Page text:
• What is the course point distribution for earning a specific letter grade?
  1. Will you grade straight scale (e.g., 90% = A) or use a curve?   Is there a minimum % required of total points to pass the course (e.g., < 60% = E).  


  • Course schedule of events (e.g., lecture topics, recitation topics, assignments, room location/s) should demonstrate cohesiveness and integration toward the achievement of course objectives.  Having the due dates of assignments listed is extremely helpful.  Present course assignments (with due dates) in a logical, organized manner. 


  • Optional resources available for students

  • Will a World Wide Web Site be used for posting ( e.g., Blackboard)

  • Will audiotapes of lecture presentations be available for students who unavoidably miss a class?

  • Will there be readings on reserve in the library?

            1.      Class notes and assignments?

            2.      PowerPoint Slides?

            3.      Complementary readings?


  • Maintenance of confidentiality in the course

  • How will assignments and examinations be returned to the students?

  • For special needs students (e.g., disabilities), as per University policy:

  1. The student is responsible to demonstrate and/or obtain a document from an appropriate professional about the existence of a disability and how it affects participation in programs, courses, employment, or experiential activities.   This document is given to the professionals in the Office of Disabilities Services.

  2. Include the following statement in the syllabus of your course:

“To obtain academic accommodations for this course, students with disabilities should contact the Office of Disability Services and the instructor in charge as soon as possible or within a set number of days once the course begins).   The student will need to contact Disability Services at 1-312-413-2183 (voice) or 1-312-413-0123 (TYY).”

Disabled students have the right to request and receive through the Office of Disability Services current documentation that supports requests for reasonable accommodations, academic adjustments, and auxiliary aids and services.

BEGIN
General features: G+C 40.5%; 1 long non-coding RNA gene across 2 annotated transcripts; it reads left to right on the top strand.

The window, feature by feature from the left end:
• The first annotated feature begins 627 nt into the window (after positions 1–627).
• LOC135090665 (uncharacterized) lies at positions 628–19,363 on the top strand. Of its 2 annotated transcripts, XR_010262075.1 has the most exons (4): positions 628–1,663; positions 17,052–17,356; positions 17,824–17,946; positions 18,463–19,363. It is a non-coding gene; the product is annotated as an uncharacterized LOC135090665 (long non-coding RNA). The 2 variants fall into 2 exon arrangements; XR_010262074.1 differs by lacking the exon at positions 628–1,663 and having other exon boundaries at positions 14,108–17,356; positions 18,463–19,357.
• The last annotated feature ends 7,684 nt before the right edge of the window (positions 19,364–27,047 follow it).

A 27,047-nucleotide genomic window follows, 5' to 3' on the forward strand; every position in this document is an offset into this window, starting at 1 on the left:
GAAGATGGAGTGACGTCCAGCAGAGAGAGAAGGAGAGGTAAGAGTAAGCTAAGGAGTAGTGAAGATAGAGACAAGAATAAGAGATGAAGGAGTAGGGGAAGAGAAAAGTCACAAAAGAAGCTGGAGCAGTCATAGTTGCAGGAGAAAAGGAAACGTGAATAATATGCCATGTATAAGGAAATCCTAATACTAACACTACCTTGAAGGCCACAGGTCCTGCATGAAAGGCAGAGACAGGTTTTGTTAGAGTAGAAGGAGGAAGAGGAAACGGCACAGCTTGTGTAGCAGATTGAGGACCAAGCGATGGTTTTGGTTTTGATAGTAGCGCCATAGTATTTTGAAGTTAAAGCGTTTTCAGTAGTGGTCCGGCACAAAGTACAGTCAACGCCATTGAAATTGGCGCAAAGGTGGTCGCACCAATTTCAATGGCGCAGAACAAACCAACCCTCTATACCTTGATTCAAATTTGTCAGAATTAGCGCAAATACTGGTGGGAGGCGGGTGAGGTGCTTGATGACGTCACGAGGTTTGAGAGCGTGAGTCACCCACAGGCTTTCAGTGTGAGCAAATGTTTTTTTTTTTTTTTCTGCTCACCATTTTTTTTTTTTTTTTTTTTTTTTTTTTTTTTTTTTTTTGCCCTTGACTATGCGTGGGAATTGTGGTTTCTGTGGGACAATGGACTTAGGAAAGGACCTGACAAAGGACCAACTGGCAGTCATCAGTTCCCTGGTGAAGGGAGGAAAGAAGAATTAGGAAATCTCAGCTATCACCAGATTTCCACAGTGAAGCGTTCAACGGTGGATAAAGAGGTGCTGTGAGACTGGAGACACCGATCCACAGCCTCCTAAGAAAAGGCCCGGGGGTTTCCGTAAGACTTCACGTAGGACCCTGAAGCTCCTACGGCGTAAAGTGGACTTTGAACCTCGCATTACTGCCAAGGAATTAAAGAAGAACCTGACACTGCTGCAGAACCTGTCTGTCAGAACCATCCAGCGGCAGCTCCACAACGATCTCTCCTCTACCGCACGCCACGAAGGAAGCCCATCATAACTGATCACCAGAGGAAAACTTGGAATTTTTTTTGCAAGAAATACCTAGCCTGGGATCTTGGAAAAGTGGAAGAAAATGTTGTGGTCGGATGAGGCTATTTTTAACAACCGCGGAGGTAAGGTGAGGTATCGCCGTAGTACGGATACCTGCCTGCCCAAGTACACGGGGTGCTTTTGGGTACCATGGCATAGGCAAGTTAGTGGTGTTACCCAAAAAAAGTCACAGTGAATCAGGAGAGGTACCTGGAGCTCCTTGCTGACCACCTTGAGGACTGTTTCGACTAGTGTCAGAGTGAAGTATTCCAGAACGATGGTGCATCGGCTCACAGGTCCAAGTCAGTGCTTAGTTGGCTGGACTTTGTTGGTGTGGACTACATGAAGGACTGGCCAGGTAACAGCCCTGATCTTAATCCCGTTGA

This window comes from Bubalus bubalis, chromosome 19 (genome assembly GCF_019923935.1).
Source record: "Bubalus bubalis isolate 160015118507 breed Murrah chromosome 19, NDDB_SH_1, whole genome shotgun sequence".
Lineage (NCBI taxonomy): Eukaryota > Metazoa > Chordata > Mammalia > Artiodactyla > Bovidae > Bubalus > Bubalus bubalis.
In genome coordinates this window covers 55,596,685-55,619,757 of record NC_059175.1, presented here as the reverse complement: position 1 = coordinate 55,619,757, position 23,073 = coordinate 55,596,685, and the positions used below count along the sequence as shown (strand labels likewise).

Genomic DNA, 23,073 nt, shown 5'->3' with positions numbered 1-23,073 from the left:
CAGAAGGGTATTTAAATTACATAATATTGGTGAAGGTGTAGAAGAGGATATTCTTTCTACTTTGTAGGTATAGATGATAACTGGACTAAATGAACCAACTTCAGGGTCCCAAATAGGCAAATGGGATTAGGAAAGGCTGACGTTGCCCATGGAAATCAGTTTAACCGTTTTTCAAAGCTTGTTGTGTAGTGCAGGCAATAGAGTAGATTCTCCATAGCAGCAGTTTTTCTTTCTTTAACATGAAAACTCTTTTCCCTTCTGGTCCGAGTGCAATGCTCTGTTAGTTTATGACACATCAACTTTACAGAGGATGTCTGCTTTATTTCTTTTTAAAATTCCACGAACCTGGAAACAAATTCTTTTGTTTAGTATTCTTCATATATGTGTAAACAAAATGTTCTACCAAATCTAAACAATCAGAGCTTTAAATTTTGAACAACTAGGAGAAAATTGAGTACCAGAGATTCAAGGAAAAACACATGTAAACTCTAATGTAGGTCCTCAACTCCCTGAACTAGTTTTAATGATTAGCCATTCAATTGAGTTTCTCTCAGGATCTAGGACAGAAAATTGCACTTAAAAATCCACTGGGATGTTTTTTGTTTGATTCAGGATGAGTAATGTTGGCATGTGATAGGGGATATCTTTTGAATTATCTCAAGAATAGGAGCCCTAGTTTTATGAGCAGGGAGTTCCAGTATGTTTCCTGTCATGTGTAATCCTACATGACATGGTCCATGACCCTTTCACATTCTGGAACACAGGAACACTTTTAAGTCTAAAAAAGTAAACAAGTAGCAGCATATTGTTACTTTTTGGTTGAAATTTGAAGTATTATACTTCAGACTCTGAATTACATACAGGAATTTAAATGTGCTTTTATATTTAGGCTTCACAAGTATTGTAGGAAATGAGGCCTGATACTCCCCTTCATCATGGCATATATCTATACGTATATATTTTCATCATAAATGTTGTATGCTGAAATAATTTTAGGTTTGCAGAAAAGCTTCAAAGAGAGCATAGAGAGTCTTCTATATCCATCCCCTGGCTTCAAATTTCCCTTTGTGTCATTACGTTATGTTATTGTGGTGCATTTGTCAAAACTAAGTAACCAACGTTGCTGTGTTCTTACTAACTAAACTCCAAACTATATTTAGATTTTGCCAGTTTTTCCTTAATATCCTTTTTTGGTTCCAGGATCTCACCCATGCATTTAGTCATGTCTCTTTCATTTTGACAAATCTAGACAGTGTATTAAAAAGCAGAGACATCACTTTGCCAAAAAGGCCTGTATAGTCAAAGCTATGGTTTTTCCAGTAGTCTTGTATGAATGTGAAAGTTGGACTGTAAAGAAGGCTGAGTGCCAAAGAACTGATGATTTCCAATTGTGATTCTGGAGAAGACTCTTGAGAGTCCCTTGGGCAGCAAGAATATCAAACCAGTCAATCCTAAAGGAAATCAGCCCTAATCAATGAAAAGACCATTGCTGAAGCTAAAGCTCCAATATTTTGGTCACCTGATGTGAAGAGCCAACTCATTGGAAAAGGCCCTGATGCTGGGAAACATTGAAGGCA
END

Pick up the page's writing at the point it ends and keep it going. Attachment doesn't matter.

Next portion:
NOTE: The Office of Disability Services (http://www.uic.edu/depts/counselctr/disability/diswebpg.htm) maintains a web page that can be accessed directly from the UIC webpage (note upper right hand corner of this page).  The links include, “Services for Prospective and Currently Enrolled Students,” “Rights and Responsibilities,” and “The Faculty ‘Toolbox’.”


  • Use seating arrangements for administration of course examinations, quizzes, etc.

  • Clearly outline the consequences of how academic dishonesty will be dealt with if it occurs.


  • Consider making the syllabus a binding agreement by having the last page be a brief contract that the student signs and hands in: “I have read this syllabus, understand its implications (and have sought clarification of those parts that were unclear to me), and will abide by it.”  I understand that the course coordinator has the right to make alterations to the class and exam schedule as needed.

Signature of Student: ________________             Date__________

  • Indicate how soon the student has to sign and return this.
  • Where should the student hand in this signed statement (e.g., your campus office mailbox, in class, submitted online as a Blackboard survey)?
  • Is there a penalty levied for not submitting it in within a specified period of time?  If so, what is the penalty (e.g., three points will be lost for each day this signed statement is not handed in, including weekend days). 


Reading List:

1Parkes J, Harris MB.  “The purposes of the syllabus,” College Teaching 2002;50(#2):55-61.

2Ludewig LM.  “Student perceptions of instructor behaviors,” Teaching Professor  1993;7(#4):1.